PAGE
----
On Sunday, March 18th, I marched in the Peace Parade organized by Veterans for Peace in South Boston, directly following the St Patrick’s Day Parade organized by the Allied War Veterans Council (AWVC). This was the second edition of the Peace Parade, created in 2011 to protest the AWVC’s policy not to accept LBGT organizations and veterans’ organizations that advocate for peace.
This was the first time in a long time that I marched in a parade: typically, I’m on the organizing side, planning it, supervising its production or volunteering on the day of to direct traffic, avoid gaps and manage emergencies. And I have to say, marching in the Peace Parade triggered feelings that I had not experienced since marching in my first Pride Parade in Paris in 2000.
When organizing a Parade, you are focused on smoothing out the logistics, on ensuring participants have a great time, on dealing with last minute issues, and overall on enabling the best platform possible for our community to express itself and be visible.
When organizing a Parade, you don’t think about the message, about the why, about the actual meaning of marching.
At the Peace Parade, I felt the message, the why, the meaning of it all: we are being discriminated against, I am being discriminated against by the AWVC and the St Patrick’s Day Parade. Even here, in Boston, Massachusetts, some folks think that there are places where LGBT people should not be visible, should not exist, should not be allowed to express themselves. And these folks will fight to prevent LGBT people from being, literally, out to the world. Obviously, the emotional strain that results from this discrimination is not as grueling as being beaten up in other parts of the country, or being killed in other parts of the world. But still, you would think that, in 2012, in Boston, progress has been such that discrimination against the LGBT community would have disappeared a long time ago. It’s all the more surprising considering the amount of coverage, publicity and recognition this event gets.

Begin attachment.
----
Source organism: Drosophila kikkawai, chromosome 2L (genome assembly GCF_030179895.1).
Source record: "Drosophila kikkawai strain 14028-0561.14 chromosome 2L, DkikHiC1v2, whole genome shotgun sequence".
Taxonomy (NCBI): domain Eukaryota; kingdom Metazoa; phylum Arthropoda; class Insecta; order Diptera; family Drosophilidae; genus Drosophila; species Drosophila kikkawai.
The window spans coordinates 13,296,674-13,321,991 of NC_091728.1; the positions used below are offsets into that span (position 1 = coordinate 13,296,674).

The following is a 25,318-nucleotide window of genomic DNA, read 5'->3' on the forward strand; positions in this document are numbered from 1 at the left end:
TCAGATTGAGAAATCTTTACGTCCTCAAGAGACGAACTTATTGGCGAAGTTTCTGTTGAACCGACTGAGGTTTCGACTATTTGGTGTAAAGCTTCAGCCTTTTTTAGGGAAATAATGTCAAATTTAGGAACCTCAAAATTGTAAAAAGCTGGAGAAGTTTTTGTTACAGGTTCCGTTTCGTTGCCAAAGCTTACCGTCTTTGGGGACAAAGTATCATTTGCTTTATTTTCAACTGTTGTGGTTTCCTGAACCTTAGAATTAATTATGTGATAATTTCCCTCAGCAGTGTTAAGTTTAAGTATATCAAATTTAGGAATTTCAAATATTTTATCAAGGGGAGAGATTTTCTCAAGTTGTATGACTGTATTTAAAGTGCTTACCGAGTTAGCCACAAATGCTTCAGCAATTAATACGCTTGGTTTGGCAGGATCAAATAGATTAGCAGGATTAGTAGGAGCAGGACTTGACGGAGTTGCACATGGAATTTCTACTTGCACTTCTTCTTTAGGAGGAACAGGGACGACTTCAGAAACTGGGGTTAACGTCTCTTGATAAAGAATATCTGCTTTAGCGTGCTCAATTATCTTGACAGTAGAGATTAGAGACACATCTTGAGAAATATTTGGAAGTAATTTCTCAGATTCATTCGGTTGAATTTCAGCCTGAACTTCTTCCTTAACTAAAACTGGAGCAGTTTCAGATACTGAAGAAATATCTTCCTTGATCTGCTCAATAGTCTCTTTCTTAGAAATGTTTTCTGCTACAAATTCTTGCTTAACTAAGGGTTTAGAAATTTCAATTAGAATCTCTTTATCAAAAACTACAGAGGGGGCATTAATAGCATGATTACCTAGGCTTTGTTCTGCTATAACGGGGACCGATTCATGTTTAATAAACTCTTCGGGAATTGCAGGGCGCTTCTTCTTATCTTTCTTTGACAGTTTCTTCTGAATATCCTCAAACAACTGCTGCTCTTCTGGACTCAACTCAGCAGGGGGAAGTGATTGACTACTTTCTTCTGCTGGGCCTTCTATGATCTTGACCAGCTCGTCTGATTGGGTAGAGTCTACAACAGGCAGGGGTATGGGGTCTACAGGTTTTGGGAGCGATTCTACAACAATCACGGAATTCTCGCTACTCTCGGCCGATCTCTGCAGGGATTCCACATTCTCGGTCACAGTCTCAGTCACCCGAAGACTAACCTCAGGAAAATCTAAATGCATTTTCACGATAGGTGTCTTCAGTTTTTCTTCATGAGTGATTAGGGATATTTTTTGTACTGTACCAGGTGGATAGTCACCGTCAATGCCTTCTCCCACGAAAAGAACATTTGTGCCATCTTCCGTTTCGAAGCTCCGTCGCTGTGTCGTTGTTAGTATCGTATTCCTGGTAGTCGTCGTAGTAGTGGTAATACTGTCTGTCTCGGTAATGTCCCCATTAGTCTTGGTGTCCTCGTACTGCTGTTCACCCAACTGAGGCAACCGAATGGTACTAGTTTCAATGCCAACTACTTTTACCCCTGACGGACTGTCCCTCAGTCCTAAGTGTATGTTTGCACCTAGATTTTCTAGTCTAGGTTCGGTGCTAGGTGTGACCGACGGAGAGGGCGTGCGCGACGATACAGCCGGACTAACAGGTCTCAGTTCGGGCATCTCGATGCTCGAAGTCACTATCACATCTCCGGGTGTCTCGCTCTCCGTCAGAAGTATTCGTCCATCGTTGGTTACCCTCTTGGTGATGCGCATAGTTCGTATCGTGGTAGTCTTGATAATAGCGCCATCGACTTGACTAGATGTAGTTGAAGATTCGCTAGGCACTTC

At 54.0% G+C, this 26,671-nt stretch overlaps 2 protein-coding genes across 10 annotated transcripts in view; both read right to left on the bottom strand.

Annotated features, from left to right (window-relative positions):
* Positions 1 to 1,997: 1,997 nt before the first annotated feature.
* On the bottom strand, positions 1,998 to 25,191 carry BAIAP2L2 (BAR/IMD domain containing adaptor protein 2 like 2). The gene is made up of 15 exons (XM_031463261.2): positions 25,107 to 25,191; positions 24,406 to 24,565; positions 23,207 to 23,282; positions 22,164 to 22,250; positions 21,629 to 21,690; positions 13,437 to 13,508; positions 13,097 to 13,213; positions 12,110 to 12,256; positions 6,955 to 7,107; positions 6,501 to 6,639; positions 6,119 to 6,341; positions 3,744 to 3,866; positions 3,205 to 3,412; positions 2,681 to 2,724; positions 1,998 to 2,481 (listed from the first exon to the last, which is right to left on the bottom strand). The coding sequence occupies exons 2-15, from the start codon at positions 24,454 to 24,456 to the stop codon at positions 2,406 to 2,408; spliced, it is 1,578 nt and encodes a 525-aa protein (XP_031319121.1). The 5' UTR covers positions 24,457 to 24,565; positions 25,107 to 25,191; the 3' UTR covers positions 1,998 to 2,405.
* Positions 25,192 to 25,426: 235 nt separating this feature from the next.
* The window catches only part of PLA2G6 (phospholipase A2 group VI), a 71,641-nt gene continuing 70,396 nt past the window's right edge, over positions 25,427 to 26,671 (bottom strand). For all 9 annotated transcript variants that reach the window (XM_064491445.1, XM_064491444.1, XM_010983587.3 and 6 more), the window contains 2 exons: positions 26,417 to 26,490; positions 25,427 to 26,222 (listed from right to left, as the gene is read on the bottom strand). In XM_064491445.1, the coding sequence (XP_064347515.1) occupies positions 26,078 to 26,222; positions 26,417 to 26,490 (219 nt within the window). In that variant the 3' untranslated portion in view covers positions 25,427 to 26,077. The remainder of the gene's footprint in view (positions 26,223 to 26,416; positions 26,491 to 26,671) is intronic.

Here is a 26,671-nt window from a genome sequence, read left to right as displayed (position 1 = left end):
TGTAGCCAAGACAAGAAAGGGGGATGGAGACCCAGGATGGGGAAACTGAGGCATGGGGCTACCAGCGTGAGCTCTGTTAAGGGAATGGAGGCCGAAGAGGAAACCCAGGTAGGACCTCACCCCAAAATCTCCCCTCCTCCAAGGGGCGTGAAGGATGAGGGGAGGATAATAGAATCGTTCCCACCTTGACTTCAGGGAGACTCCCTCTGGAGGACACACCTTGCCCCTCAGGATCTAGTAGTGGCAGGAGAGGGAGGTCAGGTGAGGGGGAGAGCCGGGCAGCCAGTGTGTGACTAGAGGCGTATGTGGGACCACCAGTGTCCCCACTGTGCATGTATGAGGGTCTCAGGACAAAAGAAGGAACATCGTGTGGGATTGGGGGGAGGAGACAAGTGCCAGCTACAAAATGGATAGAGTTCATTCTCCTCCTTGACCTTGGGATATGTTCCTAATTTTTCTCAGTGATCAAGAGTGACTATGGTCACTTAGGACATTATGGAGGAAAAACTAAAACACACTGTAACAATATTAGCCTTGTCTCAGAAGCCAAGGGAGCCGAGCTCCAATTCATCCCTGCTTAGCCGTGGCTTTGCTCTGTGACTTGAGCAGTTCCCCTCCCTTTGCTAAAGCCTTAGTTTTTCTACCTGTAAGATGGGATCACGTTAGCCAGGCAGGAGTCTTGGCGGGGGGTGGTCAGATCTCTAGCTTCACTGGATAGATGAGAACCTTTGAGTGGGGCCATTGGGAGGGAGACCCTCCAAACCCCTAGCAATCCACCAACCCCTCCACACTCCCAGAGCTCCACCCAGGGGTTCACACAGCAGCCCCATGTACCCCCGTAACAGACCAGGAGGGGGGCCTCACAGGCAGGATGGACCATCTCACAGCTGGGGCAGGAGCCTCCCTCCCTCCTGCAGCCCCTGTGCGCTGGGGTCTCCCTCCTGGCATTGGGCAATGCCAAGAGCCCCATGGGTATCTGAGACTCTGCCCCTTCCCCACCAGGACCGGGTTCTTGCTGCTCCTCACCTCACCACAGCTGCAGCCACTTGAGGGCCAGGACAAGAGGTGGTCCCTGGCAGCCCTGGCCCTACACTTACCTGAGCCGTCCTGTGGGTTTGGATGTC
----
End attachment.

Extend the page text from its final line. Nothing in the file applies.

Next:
Indeed, as we were preparing the LGBT contingent of the Peace Parade on D Street in South Boston, I couldn’t help but engage with passers-by, asking them whether they knew why we were marching in a separate parade on that day. I asked the same question during the parade, to people watching the event. Not a single person I talked to that day, out of probably 50 or so, knew that the St Patrick’s Day Parade refused to allow LGBT groups in its parade. Systematically though, I could see some awkward feeling through these people’s eyes: wait, I am supporting a parade that discriminates against my gay friends?
Along the parade route, our contingent, which included folks from Join The Impact Massachusetts, Boston Pride and multiple LGBT-friendly faith groups (such as Dignity Boston), was all but met with great cheers, thumbs up, lots of applause, and even a few mini-standing ovations. We saw people of all ages, all ethnic backgrounds, all genders, and all walks of life in fact, rooting for us and hailing our participation and our visibility on this day. We even saw a few gay couples dare hold hands when they saw the LGBT contingent pass by. And to me, this is what Boston Pride is about: providing visibility to our community so anyone, anyone, can be who they are, everywhere, every day of the year, even on St Patrick’s Day in South Boston.
Two small hostile encounters occurred. First, one woman in her mid-thirties, obviously somewhat intoxicated, got up from her seat at her window, ran down her stairs and came very close to us, shouting “wrong day, wrong day, this is the wrong day”… Had she been sober, I’d have loved to ask her: “wrong day for what? For being gay? Sorry honey, I’m gay 24/7, St Patrick’s Day or not…” As if LGBT people had to ask permission to be out on the street! The other incident involved a group of teenagers, also intoxicated, using two F words… without realizing that what they considered insults could be interpreted by us as propositions… But overall, these two incidents didn’t matter: a handful of ignorant individuals who didn’t represent the hundreds of Southie residents who cheered us up that afternoon.
I think I will remember the Peace Parade for a long time: it energized me to continue the fight for full equality, and impressively demonstrated how visibility is key to progress toward that goal.
Now, I keep wondering though, if Southie is so welcoming of the LGBT community, why is the St Patrick’s Day Parade and its organizing committee, the Allied War Veterans Council, bound on discriminating against me, against us?